How to Blackwash

The Blackwash technique can give any diecast model an unprecedented level of realism. It is also a great way to add a realistic look to a diorama element like a wall, a figurine and etc.

The technique is really easy to do and gives superb results. The main goal is that it will give the model the feel of depth, it can accent the lines and shadows as well.

So what do you have to do in order to treat a diecast model, element or a figurine with the technique? First a few things to consider.

Blackwashing usually features the use of diluted in water black paint, hence the name. But in reality you can use any color as long as it is a couple of tones darker than the original.

Second, blackwashing will make the washed areas darker so it’s best to apply it only in certain areas.

How to Blackwash

There are several schools of thought for how to achieve the desired results. First we have to mix the wash. Start with mixing small amounts of water into the paint and mixing it well. Repeat until you get a consistent mixture reminding you more of colored water. The goal is to flow easily like water and be almost transparent but still colored.

The model should be already painted, cleaned and dry. Soak the paintbrush into the blackwash mixture and drag it across the cracks and depressions you want to cover. Use small amounts as you can always add another layer if needed but it will be quite difficult to fix if you put too much on too early.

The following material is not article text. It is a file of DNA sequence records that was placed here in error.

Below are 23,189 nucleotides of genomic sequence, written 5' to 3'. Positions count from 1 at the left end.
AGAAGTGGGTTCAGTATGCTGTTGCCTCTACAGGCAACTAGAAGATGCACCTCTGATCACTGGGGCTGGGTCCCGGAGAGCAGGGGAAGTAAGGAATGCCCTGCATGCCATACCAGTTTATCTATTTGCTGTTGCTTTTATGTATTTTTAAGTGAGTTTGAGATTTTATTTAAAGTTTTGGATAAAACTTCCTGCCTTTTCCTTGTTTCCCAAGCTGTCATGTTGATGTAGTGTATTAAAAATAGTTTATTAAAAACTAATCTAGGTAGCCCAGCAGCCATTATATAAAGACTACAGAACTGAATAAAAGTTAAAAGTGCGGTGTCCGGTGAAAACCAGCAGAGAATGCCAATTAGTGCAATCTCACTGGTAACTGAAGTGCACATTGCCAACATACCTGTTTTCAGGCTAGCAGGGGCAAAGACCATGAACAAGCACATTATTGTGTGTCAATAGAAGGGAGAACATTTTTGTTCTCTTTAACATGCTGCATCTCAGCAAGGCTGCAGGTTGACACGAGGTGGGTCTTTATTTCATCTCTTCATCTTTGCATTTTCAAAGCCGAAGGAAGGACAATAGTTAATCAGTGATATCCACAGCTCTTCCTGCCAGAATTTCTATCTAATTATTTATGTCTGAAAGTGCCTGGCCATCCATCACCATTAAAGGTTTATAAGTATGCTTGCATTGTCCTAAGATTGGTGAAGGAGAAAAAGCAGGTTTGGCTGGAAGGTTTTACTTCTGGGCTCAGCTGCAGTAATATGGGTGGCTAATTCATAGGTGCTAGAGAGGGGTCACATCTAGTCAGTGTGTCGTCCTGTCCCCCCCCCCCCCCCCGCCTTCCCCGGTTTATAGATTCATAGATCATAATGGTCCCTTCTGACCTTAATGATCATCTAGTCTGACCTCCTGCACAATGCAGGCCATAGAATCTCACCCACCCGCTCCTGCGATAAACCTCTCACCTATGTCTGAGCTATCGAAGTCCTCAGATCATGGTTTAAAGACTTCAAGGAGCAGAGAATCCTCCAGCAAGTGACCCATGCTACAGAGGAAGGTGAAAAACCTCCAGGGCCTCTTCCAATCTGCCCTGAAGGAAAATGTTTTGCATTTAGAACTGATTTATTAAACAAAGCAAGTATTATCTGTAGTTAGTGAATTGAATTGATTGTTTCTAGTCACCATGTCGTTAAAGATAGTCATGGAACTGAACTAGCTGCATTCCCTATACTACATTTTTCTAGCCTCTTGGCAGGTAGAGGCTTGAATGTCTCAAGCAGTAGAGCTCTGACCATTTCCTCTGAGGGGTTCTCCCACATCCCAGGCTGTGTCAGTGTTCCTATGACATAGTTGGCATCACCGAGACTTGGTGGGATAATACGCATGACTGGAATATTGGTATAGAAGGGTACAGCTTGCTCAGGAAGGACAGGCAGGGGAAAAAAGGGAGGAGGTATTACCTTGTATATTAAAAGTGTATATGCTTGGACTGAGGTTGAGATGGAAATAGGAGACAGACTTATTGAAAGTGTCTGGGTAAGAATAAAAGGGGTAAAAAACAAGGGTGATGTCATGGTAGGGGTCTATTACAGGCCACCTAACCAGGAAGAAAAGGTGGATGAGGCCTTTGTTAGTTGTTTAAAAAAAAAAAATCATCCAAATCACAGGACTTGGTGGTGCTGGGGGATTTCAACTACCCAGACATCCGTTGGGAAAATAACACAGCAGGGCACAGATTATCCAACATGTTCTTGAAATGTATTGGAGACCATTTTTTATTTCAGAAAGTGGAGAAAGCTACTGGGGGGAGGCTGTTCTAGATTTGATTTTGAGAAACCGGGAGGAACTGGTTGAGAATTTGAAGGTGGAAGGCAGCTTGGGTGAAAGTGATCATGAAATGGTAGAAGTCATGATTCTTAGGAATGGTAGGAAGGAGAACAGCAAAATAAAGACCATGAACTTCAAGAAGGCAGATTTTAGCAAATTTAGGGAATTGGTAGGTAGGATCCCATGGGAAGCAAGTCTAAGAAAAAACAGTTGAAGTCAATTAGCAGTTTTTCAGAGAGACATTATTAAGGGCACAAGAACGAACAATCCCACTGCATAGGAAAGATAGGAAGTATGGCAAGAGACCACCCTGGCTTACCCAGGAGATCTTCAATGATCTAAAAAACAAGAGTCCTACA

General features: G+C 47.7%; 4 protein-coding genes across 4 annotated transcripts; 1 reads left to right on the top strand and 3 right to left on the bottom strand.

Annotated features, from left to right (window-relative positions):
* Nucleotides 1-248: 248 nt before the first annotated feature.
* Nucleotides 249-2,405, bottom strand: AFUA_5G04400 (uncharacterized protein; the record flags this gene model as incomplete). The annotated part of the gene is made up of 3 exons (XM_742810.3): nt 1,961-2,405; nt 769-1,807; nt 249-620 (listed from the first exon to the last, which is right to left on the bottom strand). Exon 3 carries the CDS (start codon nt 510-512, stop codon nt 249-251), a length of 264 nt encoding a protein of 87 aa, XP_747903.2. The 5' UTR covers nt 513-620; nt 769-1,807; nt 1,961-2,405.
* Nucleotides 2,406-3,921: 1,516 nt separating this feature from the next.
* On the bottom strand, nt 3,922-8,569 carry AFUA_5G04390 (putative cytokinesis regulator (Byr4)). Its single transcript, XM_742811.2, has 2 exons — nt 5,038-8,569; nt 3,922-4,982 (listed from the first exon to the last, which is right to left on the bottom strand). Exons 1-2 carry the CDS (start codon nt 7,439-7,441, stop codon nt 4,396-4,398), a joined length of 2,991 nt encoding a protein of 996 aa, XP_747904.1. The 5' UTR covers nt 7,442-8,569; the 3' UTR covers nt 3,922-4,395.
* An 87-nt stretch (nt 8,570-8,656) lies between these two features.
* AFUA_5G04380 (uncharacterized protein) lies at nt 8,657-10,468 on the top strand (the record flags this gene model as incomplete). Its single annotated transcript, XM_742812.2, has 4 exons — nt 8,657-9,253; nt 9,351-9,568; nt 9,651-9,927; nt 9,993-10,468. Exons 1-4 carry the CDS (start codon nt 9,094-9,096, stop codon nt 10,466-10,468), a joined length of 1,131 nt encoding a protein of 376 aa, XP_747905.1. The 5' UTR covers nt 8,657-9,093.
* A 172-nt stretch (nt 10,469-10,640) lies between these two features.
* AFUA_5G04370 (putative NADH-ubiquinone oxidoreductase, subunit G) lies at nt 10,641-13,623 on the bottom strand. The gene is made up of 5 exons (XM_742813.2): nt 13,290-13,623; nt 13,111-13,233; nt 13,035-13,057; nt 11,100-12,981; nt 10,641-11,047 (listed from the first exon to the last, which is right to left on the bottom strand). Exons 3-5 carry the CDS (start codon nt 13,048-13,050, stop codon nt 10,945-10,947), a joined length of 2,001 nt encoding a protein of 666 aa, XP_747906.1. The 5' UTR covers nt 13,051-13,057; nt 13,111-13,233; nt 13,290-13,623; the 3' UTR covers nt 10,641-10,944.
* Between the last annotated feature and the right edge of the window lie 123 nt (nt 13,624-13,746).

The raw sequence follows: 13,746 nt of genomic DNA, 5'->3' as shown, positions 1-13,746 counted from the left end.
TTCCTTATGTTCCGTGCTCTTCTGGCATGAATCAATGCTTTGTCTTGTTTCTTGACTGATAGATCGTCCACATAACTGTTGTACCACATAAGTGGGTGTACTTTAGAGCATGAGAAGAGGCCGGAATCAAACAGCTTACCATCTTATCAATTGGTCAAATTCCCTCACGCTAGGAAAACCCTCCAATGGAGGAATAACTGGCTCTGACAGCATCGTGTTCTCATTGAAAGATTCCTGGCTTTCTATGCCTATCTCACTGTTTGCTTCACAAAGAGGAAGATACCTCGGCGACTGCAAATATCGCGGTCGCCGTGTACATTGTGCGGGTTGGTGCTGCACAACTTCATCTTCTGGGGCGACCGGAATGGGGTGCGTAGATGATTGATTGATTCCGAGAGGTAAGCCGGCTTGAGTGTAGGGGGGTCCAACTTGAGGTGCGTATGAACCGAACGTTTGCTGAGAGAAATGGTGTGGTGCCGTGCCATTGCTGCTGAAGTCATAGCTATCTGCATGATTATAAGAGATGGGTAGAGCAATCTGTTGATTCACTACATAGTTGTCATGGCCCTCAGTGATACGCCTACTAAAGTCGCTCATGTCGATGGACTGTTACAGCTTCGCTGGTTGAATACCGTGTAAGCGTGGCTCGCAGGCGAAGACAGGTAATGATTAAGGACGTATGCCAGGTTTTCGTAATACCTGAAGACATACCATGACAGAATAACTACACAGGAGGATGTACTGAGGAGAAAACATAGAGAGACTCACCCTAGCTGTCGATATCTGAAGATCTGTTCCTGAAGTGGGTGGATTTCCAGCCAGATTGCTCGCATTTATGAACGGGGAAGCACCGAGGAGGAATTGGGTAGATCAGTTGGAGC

Another way is to use the natural flow and gravity. As the paint will be heavily diluted it will naturally flow to the lowest points of the model. Thus they will accumulate the most wash and will look darker than the rest of the washed areas. That’s why it is best to wash the item in areas and not the whole at once.

Some pour the mixture on the model and don’t use a brush. This is also an option but can get way too messy and it is suited for bigger areas which makes it harder to control the flow and covering of the wash.

Thus, as with many other aspects in the hobby, patience is key in order to achieve great results.

What can we use the technique for in diecast models? Well, there are several great possibilities. One of the most popular is to add greater realism to the front grille, exhaust pipes and even wheels.

Other uses are for accenting the contours of the body panels, exterior trim, nooks and crannies into the model and etc.

As a whole the technique is a very useful skill that will be of use for every collector that likes to work with their models and/or dioramas, figurines and etc.

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